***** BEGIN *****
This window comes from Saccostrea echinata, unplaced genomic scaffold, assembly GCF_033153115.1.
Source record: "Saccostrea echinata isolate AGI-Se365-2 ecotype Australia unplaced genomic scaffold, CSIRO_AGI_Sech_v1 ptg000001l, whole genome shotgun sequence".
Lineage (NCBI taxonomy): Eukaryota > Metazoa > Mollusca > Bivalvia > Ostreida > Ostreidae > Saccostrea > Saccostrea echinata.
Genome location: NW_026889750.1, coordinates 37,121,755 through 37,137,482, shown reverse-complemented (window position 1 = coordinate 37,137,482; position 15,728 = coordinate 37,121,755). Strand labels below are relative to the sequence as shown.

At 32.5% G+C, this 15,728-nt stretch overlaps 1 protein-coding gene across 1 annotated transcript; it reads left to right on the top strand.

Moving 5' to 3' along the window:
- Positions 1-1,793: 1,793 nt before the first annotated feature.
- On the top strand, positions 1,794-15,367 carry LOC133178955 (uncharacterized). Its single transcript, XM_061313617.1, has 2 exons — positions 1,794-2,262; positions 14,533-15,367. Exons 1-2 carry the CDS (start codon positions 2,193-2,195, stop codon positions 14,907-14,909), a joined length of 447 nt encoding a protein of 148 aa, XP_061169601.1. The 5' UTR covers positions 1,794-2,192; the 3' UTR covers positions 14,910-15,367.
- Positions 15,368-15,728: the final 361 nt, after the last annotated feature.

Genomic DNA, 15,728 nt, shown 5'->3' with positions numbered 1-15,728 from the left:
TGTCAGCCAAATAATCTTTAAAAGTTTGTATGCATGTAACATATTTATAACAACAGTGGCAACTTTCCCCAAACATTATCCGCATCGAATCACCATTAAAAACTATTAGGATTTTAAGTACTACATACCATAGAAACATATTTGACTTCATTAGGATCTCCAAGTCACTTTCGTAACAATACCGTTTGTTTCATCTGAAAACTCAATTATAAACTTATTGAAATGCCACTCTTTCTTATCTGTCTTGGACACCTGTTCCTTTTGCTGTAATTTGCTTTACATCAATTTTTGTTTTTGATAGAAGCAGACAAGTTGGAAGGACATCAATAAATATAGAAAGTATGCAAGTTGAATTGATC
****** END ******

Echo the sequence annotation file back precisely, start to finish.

This window comes from Saccostrea echinata, unplaced genomic scaffold, assembly GCF_033153115.1.
Source record: "Saccostrea echinata isolate AGI-Se365-2 ecotype Australia unplaced genomic scaffold, CSIRO_AGI_Sech_v1 ptg000001l, whole genome shotgun sequence".
Lineage (NCBI taxonomy): Eukaryota > Metazoa > Mollusca > Bivalvia > Ostreida > Ostreidae > Saccostrea > Saccostrea echinata.
Genome location: NW_026889750.1, coordinates 37,121,755 through 37,137,482, shown reverse-complemented (window position 1 = coordinate 37,137,482; position 15,728 = coordinate 37,121,755). Strand labels below are relative to the sequence as shown.

At 32.5% G+C, this 15,728-nt stretch overlaps 1 protein-coding gene across 1 annotated transcript; it reads left to right on the top strand.

Moving 5' to 3' along the window:
- Positions 1-1,793: 1,793 nt before the first annotated feature.
- On the top strand, positions 1,794-15,367 carry LOC133178955 (uncharacterized). Its single transcript, XM_061313617.1, has 2 exons — positions 1,794-2,262; positions 14,533-15,367. Exons 1-2 carry the CDS (start codon positions 2,193-2,195, stop codon positions 14,907-14,909), a joined length of 447 nt encoding a protein of 148 aa, XP_061169601.1. The 5' UTR covers positions 1,794-2,192; the 3' UTR covers positions 14,910-15,367.
- Positions 15,368-15,728: the final 361 nt, after the last annotated feature.

Genomic DNA, 15,728 nt, shown 5'->3' with positions numbered 1-15,728 from the left:
TGTCAGCCAAATAATCTTTAAAAGTTTGTATGCATGTAACATATTTATAACAACAGTGGCAACTTTCCCCAAACATTATCCGCATCGAATCACCATTAAAAACTATTAGGATTTTAAGTACTACATACCATAGAAACATATTTGACTTCATTAGGATCTCCAAGTCACTTTCGTAACAATACCGTTTGTTTCATCTGAAAACTCAATTATAAACTTATTGAAATGCCACTCTTTCTTATCTGTCTTGGACACCTGTTCCTTTTGCTGTAATTTGCTTTACATCAATTTTTGTTTTTGATAGAAGCAGACAAGTTGGAAGGACATCAATAAATATAGAAAGTATGCAAGTTGAATTGATC